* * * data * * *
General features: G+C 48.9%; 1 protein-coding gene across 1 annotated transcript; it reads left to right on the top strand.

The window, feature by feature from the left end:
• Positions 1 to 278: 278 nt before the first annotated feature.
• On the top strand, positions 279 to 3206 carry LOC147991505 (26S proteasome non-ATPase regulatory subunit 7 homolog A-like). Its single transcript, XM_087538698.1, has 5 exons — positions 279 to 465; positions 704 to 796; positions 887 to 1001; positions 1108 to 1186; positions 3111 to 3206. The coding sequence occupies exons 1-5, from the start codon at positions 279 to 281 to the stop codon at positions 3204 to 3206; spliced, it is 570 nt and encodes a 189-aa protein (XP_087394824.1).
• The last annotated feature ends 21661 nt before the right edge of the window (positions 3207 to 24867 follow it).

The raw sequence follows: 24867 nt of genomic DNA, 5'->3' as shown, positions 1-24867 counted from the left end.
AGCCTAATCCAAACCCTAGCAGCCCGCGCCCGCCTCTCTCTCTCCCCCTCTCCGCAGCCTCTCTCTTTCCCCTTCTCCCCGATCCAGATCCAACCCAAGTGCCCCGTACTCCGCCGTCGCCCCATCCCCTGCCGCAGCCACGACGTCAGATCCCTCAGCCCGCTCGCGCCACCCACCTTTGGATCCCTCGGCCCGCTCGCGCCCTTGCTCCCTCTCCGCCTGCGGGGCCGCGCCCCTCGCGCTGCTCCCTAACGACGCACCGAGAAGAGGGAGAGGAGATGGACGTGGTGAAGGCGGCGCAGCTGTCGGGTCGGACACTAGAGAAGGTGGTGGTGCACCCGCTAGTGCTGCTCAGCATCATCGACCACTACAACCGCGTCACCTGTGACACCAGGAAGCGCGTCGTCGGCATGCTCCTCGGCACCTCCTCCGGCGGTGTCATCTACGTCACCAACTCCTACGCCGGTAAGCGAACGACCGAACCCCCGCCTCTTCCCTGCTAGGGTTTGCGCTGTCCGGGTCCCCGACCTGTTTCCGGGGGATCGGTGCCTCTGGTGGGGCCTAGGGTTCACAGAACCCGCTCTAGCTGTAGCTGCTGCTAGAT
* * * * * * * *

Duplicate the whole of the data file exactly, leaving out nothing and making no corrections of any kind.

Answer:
General features: G+C 48.9%; 1 protein-coding gene across 1 annotated transcript; it reads left to right on the top strand.

The window, feature by feature from the left end:
• Positions 1 to 278: 278 nt before the first annotated feature.
• On the top strand, positions 279 to 3206 carry LOC147991505 (26S proteasome non-ATPase regulatory subunit 7 homolog A-like). Its single transcript, XM_087538698.1, has 5 exons — positions 279 to 465; positions 704 to 796; positions 887 to 1001; positions 1108 to 1186; positions 3111 to 3206. The coding sequence occupies exons 1-5, from the start codon at positions 279 to 281 to the stop codon at positions 3204 to 3206; spliced, it is 570 nt and encodes a 189-aa protein (XP_087394824.1).
• The last annotated feature ends 21661 nt before the right edge of the window (positions 3207 to 24867 follow it).

The raw sequence follows: 24867 nt of genomic DNA, 5'->3' as shown, positions 1-24867 counted from the left end.
AGCCTAATCCAAACCCTAGCAGCCCGCGCCCGCCTCTCTCTCTCCCCCTCTCCGCAGCCTCTCTCTTTCCCCTTCTCCCCGATCCAGATCCAACCCAAGTGCCCCGTACTCCGCCGTCGCCCCATCCCCTGCCGCAGCCACGACGTCAGATCCCTCAGCCCGCTCGCGCCACCCACCTTTGGATCCCTCGGCCCGCTCGCGCCCTTGCTCCCTCTCCGCCTGCGGGGCCGCGCCCCTCGCGCTGCTCCCTAACGACGCACCGAGAAGAGGGAGAGGAGATGGACGTGGTGAAGGCGGCGCAGCTGTCGGGTCGGACACTAGAGAAGGTGGTGGTGCACCCGCTAGTGCTGCTCAGCATCATCGACCACTACAACCGCGTCACCTGTGACACCAGGAAGCGCGTCGTCGGCATGCTCCTCGGCACCTCCTCCGGCGGTGTCATCTACGTCACCAACTCCTACGCCGGTAAGCGAACGACCGAACCCCCGCCTCTTCCCTGCTAGGGTTTGCGCTGTCCGGGTCCCCGACCTGTTTCCGGGGGATCGGTGCCTCTGGTGGGGCCTAGGGTTCACAGAACCCGCTCTAGCTGTAGCTGCTGCTAGAT